Wednesday, February 12, 2014

Six Words

My boys have started taking tennis lessons.
We've been wanting to get them involved in some sort of athletics for the last year. We wanted them to work on hand-eye-coordination and listening skills and following instructions, and waiting their turn. While we plan to homeschool, JB and I have decided that part of our curriculum will include some sort of sport and musical instrument -- at least while they are young and not quite able to articulate their interests. I think it is important that my kids are exposed to other kids and participating in things outside of the house.  
But JB and I just weren't fans of having our kids playing an organized sport so young. (I didn't start playing softball until I was 9.) I have attended some soccer and t-ball games for five-year-olds, and it just seemed like a lot of effort for not a lot of return. So many practices. So many games. Uniforms and cleats. Snack requirements. And then during the game it seemed the kids were more interested in picking flowers or playing with their friends on the sideline.
Then I heard about tennis lessons. We loved the idea. No games. No parents yelling from the stands. No being out multiple nights a week. Instead, just two one-hour lessons a week. Isaac and Sidge are both in the same group. Five Portuguese kids and my boys. A Portuguese coach who can speak decent English. It sounded perfect.
The boys took to the idea quickly. A month in, and they are finally hitting the ball (sometimes.) I love how patient the coach is and how he makes things fun. I like that they are learning a ton but not having to perform for anyone. I also think taking the lesson in another language is an interesting aspect they couldn't get in the States.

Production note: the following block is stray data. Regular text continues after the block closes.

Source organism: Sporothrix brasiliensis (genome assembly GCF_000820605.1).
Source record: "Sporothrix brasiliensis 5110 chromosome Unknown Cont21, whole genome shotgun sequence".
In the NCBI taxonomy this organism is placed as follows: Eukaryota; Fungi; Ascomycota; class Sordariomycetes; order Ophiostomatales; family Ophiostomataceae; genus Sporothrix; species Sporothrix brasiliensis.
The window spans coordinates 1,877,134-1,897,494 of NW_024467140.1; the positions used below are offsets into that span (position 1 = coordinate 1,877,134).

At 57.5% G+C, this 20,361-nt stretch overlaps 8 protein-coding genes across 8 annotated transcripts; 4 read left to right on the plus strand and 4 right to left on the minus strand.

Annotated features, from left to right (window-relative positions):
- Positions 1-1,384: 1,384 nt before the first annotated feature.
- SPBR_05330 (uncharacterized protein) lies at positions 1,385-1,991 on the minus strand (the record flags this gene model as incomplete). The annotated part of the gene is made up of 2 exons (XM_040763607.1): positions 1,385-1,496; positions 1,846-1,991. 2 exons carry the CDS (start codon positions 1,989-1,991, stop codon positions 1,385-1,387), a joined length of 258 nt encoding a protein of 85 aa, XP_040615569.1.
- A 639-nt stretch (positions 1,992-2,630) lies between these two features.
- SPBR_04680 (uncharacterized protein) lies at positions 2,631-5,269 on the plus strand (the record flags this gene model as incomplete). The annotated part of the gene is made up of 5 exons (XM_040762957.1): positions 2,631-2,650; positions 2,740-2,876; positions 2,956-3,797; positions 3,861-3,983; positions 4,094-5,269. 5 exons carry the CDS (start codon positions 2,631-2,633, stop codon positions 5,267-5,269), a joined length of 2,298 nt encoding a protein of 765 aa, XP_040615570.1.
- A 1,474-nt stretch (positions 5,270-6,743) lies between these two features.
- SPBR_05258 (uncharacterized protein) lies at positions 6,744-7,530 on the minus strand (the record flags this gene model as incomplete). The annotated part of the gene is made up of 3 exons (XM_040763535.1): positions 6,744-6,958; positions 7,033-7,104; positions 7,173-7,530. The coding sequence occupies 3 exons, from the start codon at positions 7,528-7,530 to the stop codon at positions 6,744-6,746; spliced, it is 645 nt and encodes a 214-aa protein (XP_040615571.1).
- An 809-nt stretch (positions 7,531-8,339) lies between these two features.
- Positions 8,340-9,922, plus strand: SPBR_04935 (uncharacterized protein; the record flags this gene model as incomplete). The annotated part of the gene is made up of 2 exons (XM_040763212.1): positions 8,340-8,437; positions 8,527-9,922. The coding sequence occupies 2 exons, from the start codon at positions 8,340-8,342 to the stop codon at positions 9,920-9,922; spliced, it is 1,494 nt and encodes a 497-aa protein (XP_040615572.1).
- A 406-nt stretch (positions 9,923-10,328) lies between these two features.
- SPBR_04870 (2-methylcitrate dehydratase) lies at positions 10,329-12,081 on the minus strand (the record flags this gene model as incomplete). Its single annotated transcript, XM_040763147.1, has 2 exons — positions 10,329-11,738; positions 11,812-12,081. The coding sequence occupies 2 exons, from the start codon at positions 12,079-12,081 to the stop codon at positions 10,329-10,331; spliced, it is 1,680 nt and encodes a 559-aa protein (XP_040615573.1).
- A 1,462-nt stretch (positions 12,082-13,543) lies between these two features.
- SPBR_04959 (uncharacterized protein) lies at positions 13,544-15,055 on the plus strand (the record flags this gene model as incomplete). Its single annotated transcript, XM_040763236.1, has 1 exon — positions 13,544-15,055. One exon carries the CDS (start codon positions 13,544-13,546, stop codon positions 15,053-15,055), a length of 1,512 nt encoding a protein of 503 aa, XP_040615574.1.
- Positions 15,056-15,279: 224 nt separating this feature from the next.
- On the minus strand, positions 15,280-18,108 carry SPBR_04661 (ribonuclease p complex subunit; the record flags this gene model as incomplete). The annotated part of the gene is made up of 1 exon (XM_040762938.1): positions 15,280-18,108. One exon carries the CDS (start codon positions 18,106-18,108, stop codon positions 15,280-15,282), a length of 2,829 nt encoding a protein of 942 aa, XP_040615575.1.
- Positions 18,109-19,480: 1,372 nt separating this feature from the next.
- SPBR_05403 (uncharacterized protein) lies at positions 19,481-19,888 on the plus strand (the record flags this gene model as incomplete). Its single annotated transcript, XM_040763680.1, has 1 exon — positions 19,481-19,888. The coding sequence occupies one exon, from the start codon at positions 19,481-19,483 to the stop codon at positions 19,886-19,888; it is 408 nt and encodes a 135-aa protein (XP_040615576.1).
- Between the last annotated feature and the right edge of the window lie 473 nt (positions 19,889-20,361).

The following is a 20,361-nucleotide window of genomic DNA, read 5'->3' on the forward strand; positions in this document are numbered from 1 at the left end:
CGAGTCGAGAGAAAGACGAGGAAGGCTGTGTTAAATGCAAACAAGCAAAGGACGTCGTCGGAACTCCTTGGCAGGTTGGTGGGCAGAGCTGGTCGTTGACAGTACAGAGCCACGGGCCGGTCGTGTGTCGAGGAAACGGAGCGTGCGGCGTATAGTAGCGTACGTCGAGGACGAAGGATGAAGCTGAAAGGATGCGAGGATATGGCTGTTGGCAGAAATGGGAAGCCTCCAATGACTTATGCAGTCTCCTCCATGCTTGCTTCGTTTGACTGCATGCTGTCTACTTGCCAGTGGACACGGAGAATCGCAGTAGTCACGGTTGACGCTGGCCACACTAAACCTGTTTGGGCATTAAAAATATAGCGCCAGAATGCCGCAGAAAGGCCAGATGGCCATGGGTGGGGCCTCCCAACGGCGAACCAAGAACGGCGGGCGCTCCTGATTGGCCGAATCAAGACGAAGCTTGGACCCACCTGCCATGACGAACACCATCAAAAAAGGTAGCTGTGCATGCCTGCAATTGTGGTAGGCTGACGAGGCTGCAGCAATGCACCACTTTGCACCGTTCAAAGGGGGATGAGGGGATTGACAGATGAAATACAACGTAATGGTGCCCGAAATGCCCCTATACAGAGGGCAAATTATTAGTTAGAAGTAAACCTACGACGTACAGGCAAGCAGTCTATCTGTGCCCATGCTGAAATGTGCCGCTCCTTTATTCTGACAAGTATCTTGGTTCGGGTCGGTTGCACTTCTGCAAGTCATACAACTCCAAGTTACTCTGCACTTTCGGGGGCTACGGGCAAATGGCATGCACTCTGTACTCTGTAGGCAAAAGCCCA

However, all that aside, I realized that this is the first time I have found myself on the parental side of athletics. I've been the player. I've been the coach. But now I am the parent.
And it is HARD.
It is hard to keep my mouth shut. It is hard to not want to coach them before they go in. It is hard to not want to fix all their mistakes when they are done.
[Sidenote: I've never played tennis in my life! I LOVE watching it on TV, and because I am an athlete, I feel like I understand the mechanics of what is required. But truly, my knowledge of how to coach the sport is basically nil.]
So back to my point. I am a parent now. And because of my past experience with athletics, I knew what I was supposed to do. I was supposed to let the coach coach. I was simply supposed to enjoy the experience.
But just a few lessons in, and I was finding myself giving them a list of things to work on when they went in. And after the lesson was over, I found myself going over all the things they did wrong.
I quickly realized I had to nip this problem in the bud. If I didn't, I'd turn into one of those crazy parents I had watched in action so many times.
Then this past week I read this article entitled: The Only Six Words Parents Need to Say to Their Kids About Sports (or Any Performance!) by Brad Griffin.
Here is what Griffin wrote:
Before the competition the only things you should say to your child are:
  • Have fun.
  • Play hard.
  • I love you.

After the competition the only things you should say to your child are:
  • Did you have fun?
  • I’m proud of you.
  • I love you.
He went on to discuss a study of college athletes. When asked what their parents said that made them feel great and brought joy when they played sports, the athletes had six words they most wanted to hear:

“I love to watch you play.”

 I've been sticking to this plan. I have decided that these are the only things I am going to say to my kids in regard to any athletics that they participate in unless they ask me for more feedback. I may also encourage them to "Listen" or "Be polite" or other character-related-actions. But otherwise, I'm totally going to stick to this list.
It came at JUST the right time!

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